Major League Baseball has a major problem on its hands. And no, it’s not a problem they’re particularly accustomed to facing. See, the MLB has faced its fair share of nuisances: the gambling escapades of Shoeless Joe Jackson in the 20’s, as well as of Pete Rose in the late 80’s. Oh, and I would be remised to not mention the whole steroid era thing, which I’m sure all of us tired of hearing about that by now.
Though, before getting into the problem that the MLB is facing here in 2014, I should clarify that the so-called “problem” has evolved at such an alarming rate over the past two or three years it has quickly manifested into an epidemic, and rightly so.
The name Tommy John refers to the former major leaguer who spent twenty-six years in the majors (fifteen after the surgery), racking up a hefty 288 wins over his career. Though, lately the name has become the biggest symbol of fear for every pitcher regardless of age. Even when I played ball in high school our coach reminded us every practice how throwing incorrectly or too much could lead to arm problems. And that was when kids were throwing 75 to 80 mph, not 95 to 100.
Since the 2014 season began back in March, eighteen, yes, EIGHTEEN, pitchers have undergone Tommy John Surgery. This is the largest amount of surgeries conducted this early into a season since the surgery was first performed way back in 1974 by Dr. Frank Jobe on, you guessed it, Tommy John. With numbers like this, it seems as if the MLB is on a collision course to break the record of thirty-five surgeries administered during the 2012 season.
Quite frankly, Tommy John Surgery has become a part of the game. It is expected that a healthy amount of pitchers will have to have the procedure done at least once by the time their career is over. But the reason why the occurrence of these arm injuries is so alarming is because it is in the arm of the young stars where the surgery has found its new home. The young stars such as, Stephen Strasburg, Jose Fernandez, and Matt Harvey, are what the MLB craves and needs in order to compete with the likes of the NFL and NBA.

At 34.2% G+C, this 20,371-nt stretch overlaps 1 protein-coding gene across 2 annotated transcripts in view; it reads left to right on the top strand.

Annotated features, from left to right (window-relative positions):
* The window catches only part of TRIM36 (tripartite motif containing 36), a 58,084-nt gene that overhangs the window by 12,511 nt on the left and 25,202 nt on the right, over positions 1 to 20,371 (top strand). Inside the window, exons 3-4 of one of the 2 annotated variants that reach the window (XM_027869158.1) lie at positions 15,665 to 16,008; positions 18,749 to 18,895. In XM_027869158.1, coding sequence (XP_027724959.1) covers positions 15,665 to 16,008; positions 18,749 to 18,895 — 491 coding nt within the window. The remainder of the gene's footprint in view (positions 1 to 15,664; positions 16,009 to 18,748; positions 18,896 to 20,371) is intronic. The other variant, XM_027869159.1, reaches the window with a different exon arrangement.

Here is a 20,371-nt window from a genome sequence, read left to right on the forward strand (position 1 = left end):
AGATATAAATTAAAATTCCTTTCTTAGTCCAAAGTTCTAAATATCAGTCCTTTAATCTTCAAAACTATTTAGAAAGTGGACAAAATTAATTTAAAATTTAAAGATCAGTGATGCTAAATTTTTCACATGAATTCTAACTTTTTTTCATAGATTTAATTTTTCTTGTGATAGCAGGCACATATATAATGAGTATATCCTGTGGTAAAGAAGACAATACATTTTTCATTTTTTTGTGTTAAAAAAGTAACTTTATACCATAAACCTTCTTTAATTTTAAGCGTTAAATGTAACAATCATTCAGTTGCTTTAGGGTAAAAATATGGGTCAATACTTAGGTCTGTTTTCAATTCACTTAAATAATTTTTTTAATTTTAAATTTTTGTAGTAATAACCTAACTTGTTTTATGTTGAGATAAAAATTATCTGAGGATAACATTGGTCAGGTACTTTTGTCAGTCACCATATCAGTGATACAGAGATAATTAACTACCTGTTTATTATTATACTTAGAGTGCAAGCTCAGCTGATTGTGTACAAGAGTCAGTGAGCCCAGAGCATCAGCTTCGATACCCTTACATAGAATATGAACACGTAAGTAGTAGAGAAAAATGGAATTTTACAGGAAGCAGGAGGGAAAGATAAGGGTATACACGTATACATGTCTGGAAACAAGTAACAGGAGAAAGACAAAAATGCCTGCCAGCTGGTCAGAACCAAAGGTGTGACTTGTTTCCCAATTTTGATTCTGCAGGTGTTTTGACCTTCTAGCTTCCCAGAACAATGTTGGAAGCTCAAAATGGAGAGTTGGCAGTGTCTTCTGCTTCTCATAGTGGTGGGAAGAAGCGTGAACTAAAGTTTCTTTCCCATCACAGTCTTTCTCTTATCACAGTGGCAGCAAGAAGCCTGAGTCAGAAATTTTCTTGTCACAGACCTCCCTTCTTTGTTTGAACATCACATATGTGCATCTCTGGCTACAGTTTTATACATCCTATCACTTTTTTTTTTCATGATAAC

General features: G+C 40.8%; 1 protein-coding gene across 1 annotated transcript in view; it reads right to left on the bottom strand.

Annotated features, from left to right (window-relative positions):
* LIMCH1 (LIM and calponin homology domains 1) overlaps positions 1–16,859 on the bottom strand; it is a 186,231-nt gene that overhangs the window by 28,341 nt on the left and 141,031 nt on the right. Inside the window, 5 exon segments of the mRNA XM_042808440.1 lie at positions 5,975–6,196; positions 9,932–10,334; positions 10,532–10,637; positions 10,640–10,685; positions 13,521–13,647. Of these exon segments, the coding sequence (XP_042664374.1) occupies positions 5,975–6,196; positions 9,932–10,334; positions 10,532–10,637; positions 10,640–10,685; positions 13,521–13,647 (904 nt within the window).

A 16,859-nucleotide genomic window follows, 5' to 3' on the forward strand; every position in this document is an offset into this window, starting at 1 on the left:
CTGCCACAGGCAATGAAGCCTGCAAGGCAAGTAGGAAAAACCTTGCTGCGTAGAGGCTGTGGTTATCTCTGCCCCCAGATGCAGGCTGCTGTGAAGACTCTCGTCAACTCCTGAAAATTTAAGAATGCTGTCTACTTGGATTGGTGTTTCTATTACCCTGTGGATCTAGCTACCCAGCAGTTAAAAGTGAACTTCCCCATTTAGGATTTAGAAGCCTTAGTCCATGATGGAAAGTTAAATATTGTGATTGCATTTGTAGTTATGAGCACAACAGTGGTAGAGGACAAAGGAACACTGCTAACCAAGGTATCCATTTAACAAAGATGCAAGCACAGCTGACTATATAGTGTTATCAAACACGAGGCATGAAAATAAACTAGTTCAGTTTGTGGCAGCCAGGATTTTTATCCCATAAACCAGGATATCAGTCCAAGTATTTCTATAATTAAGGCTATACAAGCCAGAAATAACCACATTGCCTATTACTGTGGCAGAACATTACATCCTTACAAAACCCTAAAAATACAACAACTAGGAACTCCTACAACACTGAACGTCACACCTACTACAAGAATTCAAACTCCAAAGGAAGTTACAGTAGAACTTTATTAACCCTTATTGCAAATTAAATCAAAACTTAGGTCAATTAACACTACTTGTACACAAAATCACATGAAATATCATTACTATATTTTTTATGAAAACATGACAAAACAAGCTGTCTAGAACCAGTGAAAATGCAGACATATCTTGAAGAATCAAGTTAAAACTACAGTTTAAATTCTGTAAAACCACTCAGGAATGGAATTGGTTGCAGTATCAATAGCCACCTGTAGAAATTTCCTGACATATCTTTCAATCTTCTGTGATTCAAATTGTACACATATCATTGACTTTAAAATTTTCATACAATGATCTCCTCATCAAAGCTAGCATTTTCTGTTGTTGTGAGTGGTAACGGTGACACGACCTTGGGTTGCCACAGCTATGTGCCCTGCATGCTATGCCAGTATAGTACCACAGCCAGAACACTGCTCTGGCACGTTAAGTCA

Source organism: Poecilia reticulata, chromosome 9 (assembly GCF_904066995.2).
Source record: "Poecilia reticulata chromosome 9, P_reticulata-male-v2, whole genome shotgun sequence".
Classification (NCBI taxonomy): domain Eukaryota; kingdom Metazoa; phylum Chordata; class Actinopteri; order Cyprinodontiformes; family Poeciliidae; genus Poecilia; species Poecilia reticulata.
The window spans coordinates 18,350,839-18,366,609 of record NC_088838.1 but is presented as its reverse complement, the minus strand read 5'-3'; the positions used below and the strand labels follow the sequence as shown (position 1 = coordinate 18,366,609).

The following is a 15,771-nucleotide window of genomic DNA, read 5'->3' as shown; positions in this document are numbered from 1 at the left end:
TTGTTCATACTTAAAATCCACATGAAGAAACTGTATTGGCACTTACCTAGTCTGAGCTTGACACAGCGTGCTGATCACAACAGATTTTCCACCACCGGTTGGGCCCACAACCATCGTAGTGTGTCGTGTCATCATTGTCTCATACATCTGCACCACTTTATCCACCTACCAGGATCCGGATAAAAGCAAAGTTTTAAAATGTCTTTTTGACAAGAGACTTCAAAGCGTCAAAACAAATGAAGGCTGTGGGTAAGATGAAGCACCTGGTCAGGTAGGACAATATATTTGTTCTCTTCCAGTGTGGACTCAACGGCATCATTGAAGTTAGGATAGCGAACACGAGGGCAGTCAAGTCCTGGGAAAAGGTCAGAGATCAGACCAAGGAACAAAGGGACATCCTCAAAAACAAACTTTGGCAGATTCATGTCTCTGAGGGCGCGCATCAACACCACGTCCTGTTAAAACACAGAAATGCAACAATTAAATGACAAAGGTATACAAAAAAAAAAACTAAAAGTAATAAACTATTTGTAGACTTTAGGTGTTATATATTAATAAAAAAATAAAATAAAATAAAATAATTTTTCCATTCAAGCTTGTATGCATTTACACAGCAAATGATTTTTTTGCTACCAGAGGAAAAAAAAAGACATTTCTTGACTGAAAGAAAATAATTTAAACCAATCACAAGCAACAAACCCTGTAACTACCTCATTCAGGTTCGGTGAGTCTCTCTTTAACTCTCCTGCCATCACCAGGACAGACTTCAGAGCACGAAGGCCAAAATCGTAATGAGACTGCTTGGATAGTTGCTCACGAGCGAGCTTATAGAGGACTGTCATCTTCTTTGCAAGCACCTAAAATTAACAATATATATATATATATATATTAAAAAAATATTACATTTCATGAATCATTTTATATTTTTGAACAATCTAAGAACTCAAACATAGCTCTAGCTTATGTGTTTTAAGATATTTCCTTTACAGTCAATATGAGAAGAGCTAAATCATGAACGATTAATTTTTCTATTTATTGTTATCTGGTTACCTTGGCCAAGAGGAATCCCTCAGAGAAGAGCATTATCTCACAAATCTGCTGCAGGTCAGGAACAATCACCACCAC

For an injury/surgery that was always affiliated with the normal wear and tear that accompanies an extended career in the league, it is becoming more and more apparent why the young players are the ones being affected.
For a young high school or college pitcher to get noticed by scouts now a days they have to have one of two qualities, if not both: a fastball that reaches at least 90 mph and/or an effective secondary pitch (slider, curve, change-up, etc.). The reasoning behind a pitcher needing an effective secondary pitch is usually to make up for their fastball’s ineffectiveness.
The stress that is put on such a young arm is unnerving. According to Glenn Fleisig, a biomedical engineer at the American Sports Medicine Institute, the stress on an individuals elbow when throwing a 100 mph fastball equates to the same amount of stress that holding “five 12-pound bowling balls” would create.
There lies problem number one. Young kids, in an attempt to make it to the bigs, are placing so much stress on their arms that by the time they reach the big stage their elbows resemble that of a wily veteran, not a twenty-something year old.
Managers have attempted to protect their young guns by limiting their innings and shutting them down once they’ve reached around 170 innings pitched, give or take a few. Though despite all the restrictions the story remains the same, young guys are dropping left and right. The simple fact is that regardless of how young pitchers are handled once they make it to the big league, for many players their arms are already damaged to a point of no return.
Commissioner Bud Selig, who is riding off into the sunset of retirement, has vouched to find answers. “[I’m] almost afraid to pick up the paper because of the bad news,” he said, “nobody has [answers], I’ll tell you that — including the doctors and trainers. Everybody you talk to has a different opinion.”
But there lies the problem with attempting to find what is wrong with these young pitchers who are at the major league level. There is no answer, because the answer to solving the epidemic is placing less strain on pitchers arms and elbows when they are playing little league, high school, and college ball. The MLB has no jurisdiction over amateur baseball, but maybe the league should start there if they want answers.
Just the other day in a college game, Southern Utah University pitcher Jacob Noyes threw 146 pitches over 8 1/3 innings. Crazy right? But not to be outdone, the opposing pitcher for North Dakota State, Shane Bushland, threw 176 pitches in 11 1/3 innings. Just imagine the amount of strain placed on those two kids arms’.
THIS is why arms are breaking down at such an alarming rate. Major League managers can try as much as they want to protect their young guys, but until amateur coaches take the initiative this problem will persist. Coaches, whether it is little league, high school, college, need to protect the arms of their hurlers. And until that happens, the question will remain the same: how can we avoid arm injuries?
Bud Selig here’s your answer: we can’t avoid them, but we can hold them off. Less pressure, more development.